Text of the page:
In the northeastern state of Assam, Anima Saikia, a 61-year-old woman who was among the first to cast her ballot in the election, said she had “never missed my vote in my life”. “This is the only time we can do something. The game is in our hands right now,” she said.

Support free-thinking journalism and attend Independent events

While the BJP has focussed its campaigning on national security, framing Mr Modi as the nation’s protector against the perceived threat of Pakistan, Congress has criticised the administration’s disappointing record on jobs.

Back in Uttar Pradesh, phone shop owner Sachin Tyagi said he “support[s] the prime minister’s policies, especially his foreign policy”.

“He’s improved India’s global standing and taken revenge against the enemies of the country. I am happy with Modi but the employment situation could be improved,” he said.

Businessman Manish Kumar said he was casting his ballot for the BJP in the Ghaziabad seat of Uttar Pradesh. He said: “I vote for the progress of my country.”

And Tapan Shome, an accountant, said he and his wife voted “to make India a good, prosperous country”.

Political observers have painted this election as one of the most important for India in decades. If Mr Modi can pull off another big victory, it has been suggested, it could set the BJP up to dominate the country’s political scene for many years to come.

Campaigning has been particularly vicious, with senior BJP figures quick to paint their adversaries as “anti-nationals” and “traitors”. Dilip Ghosh, the party’s regional president for West Bengal, described the ruling local party Trinamool Congress (TMC) as “political terrorists”.

On Thursday, Congress raised concerns over security for Mr Gandhi, saying there could have been an attempt to assassinate him this week when he met reporters in the family’s stronghold district in Uttar Pradesh.

In a letter to India’s home ministry, Congress said a green laser had been pointed at Gandhi’s head intermittently during the meeting, for a total of seven instances. They said security personnel warned the laser could have come from a potential weapon, such as a sniper rifle.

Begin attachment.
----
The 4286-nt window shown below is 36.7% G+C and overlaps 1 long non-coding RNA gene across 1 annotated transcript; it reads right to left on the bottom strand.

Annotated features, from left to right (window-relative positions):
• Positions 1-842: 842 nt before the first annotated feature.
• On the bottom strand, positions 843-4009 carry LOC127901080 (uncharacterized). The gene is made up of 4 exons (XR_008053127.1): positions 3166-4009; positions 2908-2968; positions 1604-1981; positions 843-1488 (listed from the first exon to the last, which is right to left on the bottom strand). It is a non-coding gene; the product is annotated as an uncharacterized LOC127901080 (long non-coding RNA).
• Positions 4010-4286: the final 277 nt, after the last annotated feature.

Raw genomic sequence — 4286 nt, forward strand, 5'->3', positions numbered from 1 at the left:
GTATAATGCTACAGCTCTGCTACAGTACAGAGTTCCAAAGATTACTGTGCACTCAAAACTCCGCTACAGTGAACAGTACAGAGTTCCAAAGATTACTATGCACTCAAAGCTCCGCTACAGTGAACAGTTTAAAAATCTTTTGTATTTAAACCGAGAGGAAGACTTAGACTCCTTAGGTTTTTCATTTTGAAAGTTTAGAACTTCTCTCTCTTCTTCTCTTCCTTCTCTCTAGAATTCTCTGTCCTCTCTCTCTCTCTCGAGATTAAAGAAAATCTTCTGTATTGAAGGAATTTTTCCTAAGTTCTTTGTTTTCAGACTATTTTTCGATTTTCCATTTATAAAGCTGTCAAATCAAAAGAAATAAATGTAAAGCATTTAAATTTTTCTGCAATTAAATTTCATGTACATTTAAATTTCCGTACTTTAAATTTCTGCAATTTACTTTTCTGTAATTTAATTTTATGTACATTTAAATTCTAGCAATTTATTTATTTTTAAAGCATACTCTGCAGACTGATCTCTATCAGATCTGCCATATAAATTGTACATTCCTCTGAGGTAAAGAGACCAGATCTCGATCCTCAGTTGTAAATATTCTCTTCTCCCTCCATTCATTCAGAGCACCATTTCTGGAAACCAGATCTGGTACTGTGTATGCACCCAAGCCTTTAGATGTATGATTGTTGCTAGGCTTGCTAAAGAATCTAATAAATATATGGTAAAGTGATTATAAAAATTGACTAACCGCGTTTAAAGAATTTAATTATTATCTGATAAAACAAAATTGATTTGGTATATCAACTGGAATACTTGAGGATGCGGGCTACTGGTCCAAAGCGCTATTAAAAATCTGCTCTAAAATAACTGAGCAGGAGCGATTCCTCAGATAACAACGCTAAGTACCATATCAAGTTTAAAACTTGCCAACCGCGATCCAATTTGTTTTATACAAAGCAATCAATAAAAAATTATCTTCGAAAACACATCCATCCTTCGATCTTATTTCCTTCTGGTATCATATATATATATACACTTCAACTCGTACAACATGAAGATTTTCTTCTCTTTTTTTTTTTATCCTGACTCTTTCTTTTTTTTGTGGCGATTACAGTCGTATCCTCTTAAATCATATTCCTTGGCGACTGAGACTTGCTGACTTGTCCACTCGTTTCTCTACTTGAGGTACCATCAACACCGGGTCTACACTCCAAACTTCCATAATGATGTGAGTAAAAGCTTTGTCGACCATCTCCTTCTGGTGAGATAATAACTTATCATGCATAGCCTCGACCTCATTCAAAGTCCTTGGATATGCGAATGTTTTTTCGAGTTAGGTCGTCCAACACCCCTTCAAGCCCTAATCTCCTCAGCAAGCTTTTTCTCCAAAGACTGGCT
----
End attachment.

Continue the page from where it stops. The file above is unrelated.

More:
A suicide bomb blast killed Mr Gandhi’s father, former prime minister Rajiv Gandhi, during election campaigning in 1991. His grandmother, Indira Gandhi, was assassinated by her bodyguards while prime minister.

The home ministry dismissed the fears, claiming the “green light” came from a mobile phone used by a Congress party photographer.

The next phase of voting will be on 18 April, and the last on 19 May. Counting is scheduled for 23 May, with results due shortly afterwards.

Register for free to continue reading

Registration is a free and easy way to support our truly independent journalism

By registering, you will also enjoy limited access to Premium articles, exclusive newsletters, commenting, and virtual events with our leading journalists

Already have an account? sign in

By clicking ‘Register’ you confirm that your data has been entered correctly and you have read and agree to our Terms of use, Cookie policy and Privacy notice.

This site is protected by reCAPTCHA and the Google Privacy policy and Terms of service apply.

Join our new commenting forum

Join thought-provoking conversations, follow other Independent readers and see their replies


Thank you for registering

Please refresh the page or navigate to another page on the site to be automatically logged inPlease refresh your browser to be logged in